Sunday, July 15, 2012

Risk Controls Hurt Investment Profits

Investors are giving up too much on the upside

The financial world is being buffeted by credit risks. To protect investors from large unexpected credit failures, various risk control approaches are being used. A look at financial history suggests that hiding a problem only makes it worse when it is revealed. In the meantime, by hedging the risks, money is taken away from more productive investing at today’s low prices. Those that are doing the hiding, hedging and manipulating of the markets are concerned about career risk for themselves or their leaders.  I believe we should deal with the present unpleasant problems,  re-set our levels, and unencumber the potential upside.   

Questions for Jamie Dimon

I was one of the analysts and portfolio managers that attended the early morning analyst meeting masterfully presided over by JPMorgan Chase* CEO Jamie Dimon. Both in his presentation and the two accompanying presentations, attention as well as most of the analysts’ questions were focused on the CIO (Chief Investment Office) and the “London Whale” losses. Many who know me either directly or through reading this blog may recognize that when all or almost all attention is focused narrowly on one topic, I try to explore other areas that I believe can be more fruitful. Thus I asked two somewhat related questions about derivative exposure. The first was, “With some $86 billion in derivative assets and $76 billion in liabilities, how much was netted with the same counterparty?" The second question was how much of the June 30 statement included the CIO debacle?  The answer to my first question was that the subject was covered in a previous presentation to analysts as to the complexities of its management of derivatives. My second question was answered with the statement “very little.” The answers delivered were not satisfying.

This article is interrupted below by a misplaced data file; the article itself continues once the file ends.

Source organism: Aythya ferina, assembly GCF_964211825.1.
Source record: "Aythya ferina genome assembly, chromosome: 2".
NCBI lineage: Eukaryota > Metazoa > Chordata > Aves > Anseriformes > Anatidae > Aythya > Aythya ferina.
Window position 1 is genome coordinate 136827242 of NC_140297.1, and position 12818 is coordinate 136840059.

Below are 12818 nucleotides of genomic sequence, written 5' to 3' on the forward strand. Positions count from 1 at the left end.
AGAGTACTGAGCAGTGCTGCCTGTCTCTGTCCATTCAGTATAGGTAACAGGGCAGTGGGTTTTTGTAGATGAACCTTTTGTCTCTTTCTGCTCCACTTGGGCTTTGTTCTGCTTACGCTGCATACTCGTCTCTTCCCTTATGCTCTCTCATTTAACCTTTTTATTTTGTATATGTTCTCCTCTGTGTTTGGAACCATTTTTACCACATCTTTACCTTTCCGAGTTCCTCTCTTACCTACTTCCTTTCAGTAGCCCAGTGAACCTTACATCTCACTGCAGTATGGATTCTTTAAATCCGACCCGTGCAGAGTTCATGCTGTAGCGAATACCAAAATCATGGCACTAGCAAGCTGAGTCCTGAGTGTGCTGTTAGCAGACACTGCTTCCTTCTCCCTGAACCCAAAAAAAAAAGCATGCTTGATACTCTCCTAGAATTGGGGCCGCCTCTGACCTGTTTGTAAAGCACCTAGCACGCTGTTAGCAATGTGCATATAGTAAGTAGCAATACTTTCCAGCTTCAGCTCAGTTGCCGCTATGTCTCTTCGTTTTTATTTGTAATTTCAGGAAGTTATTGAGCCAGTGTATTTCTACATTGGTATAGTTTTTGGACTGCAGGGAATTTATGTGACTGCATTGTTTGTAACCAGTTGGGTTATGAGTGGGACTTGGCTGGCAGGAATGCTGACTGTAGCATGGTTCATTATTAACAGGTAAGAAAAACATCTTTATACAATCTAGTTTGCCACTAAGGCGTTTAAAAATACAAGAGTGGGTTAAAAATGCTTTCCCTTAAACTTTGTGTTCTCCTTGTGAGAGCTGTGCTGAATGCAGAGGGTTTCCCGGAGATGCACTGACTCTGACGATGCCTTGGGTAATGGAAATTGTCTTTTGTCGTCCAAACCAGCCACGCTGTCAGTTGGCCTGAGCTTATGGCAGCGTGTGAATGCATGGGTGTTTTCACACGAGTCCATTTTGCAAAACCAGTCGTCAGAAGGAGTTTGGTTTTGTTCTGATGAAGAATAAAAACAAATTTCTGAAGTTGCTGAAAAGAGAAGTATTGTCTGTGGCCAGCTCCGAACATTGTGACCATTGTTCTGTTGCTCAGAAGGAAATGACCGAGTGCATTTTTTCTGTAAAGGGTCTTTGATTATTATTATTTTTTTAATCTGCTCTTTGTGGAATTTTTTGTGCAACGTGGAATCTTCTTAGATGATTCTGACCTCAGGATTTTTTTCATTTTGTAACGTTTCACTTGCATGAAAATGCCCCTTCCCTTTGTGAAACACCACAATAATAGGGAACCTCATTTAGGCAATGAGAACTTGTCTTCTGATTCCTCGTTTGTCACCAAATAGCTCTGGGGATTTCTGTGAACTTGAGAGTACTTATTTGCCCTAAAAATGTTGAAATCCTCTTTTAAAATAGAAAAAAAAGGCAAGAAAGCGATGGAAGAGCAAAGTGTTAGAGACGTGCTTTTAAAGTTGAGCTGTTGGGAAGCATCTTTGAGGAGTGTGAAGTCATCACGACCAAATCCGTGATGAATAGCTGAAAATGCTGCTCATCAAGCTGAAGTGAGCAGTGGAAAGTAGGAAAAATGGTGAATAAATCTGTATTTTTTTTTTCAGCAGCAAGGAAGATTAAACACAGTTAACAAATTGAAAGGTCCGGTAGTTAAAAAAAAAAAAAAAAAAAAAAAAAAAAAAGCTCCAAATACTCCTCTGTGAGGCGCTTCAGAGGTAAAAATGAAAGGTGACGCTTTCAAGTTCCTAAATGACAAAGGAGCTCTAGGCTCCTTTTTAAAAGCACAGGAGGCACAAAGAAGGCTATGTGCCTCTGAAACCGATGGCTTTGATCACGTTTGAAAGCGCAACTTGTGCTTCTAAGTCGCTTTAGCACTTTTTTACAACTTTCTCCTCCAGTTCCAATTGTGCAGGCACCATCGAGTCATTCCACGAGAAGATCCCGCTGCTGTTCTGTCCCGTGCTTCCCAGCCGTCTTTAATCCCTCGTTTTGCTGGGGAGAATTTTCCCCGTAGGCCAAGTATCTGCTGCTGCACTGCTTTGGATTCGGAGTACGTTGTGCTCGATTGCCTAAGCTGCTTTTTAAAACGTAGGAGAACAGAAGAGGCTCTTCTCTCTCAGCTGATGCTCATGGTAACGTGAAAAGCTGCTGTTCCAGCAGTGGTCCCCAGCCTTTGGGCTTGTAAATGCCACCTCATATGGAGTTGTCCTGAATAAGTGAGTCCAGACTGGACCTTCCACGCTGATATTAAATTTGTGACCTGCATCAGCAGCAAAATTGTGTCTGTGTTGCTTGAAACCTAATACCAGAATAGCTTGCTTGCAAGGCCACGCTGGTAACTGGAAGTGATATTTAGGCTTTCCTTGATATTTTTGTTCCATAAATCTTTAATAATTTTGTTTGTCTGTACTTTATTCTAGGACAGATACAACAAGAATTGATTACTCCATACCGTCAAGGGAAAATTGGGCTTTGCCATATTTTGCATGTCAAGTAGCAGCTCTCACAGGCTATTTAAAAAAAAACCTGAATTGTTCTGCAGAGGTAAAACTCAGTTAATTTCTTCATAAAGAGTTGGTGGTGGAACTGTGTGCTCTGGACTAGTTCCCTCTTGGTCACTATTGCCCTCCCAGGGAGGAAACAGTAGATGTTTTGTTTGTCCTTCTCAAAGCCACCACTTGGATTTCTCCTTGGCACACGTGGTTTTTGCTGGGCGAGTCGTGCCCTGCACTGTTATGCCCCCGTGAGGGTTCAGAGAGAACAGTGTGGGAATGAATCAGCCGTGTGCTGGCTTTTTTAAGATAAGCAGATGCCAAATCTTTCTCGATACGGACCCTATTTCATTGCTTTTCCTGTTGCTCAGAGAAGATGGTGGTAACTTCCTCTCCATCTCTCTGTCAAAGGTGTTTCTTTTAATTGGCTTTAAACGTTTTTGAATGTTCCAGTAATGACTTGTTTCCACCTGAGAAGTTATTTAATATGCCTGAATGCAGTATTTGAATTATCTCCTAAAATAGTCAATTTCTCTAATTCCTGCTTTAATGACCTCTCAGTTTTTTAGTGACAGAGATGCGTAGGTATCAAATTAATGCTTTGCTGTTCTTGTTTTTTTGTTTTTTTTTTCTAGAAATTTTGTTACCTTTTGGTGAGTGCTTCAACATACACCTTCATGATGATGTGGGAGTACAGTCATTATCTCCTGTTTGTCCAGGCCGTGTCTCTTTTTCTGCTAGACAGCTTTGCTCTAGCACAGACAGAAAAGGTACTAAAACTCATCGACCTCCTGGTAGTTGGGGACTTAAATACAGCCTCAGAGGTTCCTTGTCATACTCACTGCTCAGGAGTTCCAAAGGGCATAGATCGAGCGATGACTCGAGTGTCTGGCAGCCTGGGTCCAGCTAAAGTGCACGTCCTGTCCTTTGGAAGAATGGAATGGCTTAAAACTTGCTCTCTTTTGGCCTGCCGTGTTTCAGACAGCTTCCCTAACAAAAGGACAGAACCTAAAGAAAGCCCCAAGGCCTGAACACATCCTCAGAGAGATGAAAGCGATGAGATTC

What was the JPM CIO designed to do?
Purportedly the office, among other tasks, was meant to hedge some of the loans made by the bank. These loans of various maturities were with governments, central banks, commercial customers, and other banks. A bank can only stay in business by accepting some of the risks of making loans. JP Morgan does some of the best credit work of any large bank, thus it had to have some inkling as to the type of credit losses it was exposed to through its loan portfolio. Considering what has been going on in Europe for the last year, one would assume that JPM had some worries as to its loans to various European financial institutions. (Reportedly the large loss was in a derivative that tracked the credit of large US commercial entities. However this does not totally eliminate a concern about some large European Banks.) I do not know whether there were additional concerns about prompt payment from certain derivative counterparties, particularly if the originating derivative transaction was not executed through an exchange with a strong clearing house behind it.
*For many years I have owned shares in JP Morgan, but they are not currently owned in the private financial services fund that I manage.

JPM and Libor

Somewhat more understandable was Jamie’s ducking questions as to the ongoing Libor investigations. (Wouldn’t it have been interesting to hear his views from his place on the board of the New York Fed?) Some may not see the connection to the two probes, but I believe that they are getting to the crux of the overriding problem facing investors and financial consumers.

Too much fudge can make one sick 

As kids we all liked sweet things, I was particularly enthralled with brown sugar fudge. After a while it became clear to me that eating too much fudge made me sick.  As an adult, I find the “fudging” of data makes me equally unwell.